There’s also no shortage of early-stage startups, research labs, independent scientists and engineers generating new materials that have potential applications in the fashion and apparel sector. Silicon Valley-based Modern Meadow, for example, is growing leather in a lab using a technology initially developed for the biomedical industry. Though the product is still in the research and development phase, samples unveiled at TEDGlobal last year were finer and thinner, “with a more fluid quality” than leather from animal skin, says Suzanne Lee, fashion designer and founder of Biocouture, a design consultancy focused on bringing living and bio-based materials to fashion, sportswear and luxury brands. Indeed, Modern Meadow plans to soon begin working with high-end designers to develop capsule collections with its cultured leather, says the company’s co-founder and CEO Andras Forgacs.
There’s also Qmilk in Hannover, Germany, which uses waste milk to produce a natural textile fibre. The smooth, silky fibre made from milk protein casein is said to be biodegradable, antimicrobial, flame-resistant and non-allergenic. The company launched its pilot plant this spring, which has an annual capacity of 1,000 tonnes per year and plans to enter the clothing, home textile and automotive markets, according to a presentation given by resource manager Felix Fuller in 2013.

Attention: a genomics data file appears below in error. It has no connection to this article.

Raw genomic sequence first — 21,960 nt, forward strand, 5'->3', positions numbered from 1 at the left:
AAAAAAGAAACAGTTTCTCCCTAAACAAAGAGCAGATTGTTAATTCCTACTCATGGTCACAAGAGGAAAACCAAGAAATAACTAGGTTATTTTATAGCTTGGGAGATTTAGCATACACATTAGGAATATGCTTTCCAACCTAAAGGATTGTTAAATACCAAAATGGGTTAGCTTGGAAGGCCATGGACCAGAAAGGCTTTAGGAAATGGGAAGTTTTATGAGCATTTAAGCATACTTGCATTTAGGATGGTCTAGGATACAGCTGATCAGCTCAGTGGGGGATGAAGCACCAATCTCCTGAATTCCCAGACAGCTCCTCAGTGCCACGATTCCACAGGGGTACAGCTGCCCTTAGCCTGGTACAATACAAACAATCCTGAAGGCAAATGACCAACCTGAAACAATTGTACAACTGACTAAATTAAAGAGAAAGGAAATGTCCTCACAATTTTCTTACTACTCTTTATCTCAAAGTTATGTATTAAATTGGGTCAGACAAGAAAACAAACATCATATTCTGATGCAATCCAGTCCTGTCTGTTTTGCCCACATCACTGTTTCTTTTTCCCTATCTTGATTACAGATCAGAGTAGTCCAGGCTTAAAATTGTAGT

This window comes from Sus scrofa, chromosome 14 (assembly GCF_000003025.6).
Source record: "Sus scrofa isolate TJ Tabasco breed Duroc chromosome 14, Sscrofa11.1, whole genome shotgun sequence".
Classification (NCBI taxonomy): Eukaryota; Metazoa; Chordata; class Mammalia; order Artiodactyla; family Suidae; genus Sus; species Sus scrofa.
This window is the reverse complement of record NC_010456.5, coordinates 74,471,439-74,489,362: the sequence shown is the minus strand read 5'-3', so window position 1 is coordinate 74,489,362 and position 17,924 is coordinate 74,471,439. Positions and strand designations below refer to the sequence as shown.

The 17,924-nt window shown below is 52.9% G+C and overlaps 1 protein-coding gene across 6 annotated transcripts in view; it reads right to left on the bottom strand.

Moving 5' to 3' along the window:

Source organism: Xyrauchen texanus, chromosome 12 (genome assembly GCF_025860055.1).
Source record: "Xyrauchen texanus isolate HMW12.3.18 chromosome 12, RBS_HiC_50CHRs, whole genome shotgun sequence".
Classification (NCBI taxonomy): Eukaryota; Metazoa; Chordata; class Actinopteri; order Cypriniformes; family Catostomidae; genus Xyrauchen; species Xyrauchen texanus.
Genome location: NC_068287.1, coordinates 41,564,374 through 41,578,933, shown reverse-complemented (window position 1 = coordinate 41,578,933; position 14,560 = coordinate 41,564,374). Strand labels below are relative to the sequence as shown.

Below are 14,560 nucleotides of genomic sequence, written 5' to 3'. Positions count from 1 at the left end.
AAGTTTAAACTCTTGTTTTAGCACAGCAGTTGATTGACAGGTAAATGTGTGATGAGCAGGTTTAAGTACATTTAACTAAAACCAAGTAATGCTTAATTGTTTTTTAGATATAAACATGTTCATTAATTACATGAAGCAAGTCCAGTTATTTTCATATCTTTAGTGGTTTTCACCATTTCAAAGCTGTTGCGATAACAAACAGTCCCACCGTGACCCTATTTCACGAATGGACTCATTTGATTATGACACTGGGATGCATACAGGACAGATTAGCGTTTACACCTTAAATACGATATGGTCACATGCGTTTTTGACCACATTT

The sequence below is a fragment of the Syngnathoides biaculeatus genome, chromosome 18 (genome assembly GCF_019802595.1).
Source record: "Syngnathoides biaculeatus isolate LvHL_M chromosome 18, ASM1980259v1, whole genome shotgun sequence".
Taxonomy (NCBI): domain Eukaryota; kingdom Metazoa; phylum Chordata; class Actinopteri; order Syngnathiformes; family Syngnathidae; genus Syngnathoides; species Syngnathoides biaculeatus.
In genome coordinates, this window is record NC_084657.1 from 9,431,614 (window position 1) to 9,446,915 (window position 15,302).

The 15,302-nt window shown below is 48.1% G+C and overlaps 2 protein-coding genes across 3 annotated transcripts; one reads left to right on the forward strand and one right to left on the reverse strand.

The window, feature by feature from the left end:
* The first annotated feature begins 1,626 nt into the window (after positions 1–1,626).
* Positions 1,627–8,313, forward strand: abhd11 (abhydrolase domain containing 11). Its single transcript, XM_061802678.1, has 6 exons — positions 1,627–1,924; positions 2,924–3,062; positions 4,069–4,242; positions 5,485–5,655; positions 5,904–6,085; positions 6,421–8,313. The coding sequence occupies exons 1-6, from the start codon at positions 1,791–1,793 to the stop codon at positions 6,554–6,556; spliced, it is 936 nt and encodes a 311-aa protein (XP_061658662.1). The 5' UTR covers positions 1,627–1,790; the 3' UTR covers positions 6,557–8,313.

Lee said start-ups like Modern Meadow and Qmilk are offering “the beginnings of a new generations of materials.” But for the moment, they’re still limited by the volume they can produce and the price of their product.
Of course, materials innovation involves multi-year time horizons, sizable research and development budgets, and a stomach for risk. “In order to be a robust innovation company, you need to make sure that you place bets in a lot of different areas,” said Vogel. “But that’s the cool thing about innovation. We want to take these seeds and see how far we can help them grow.”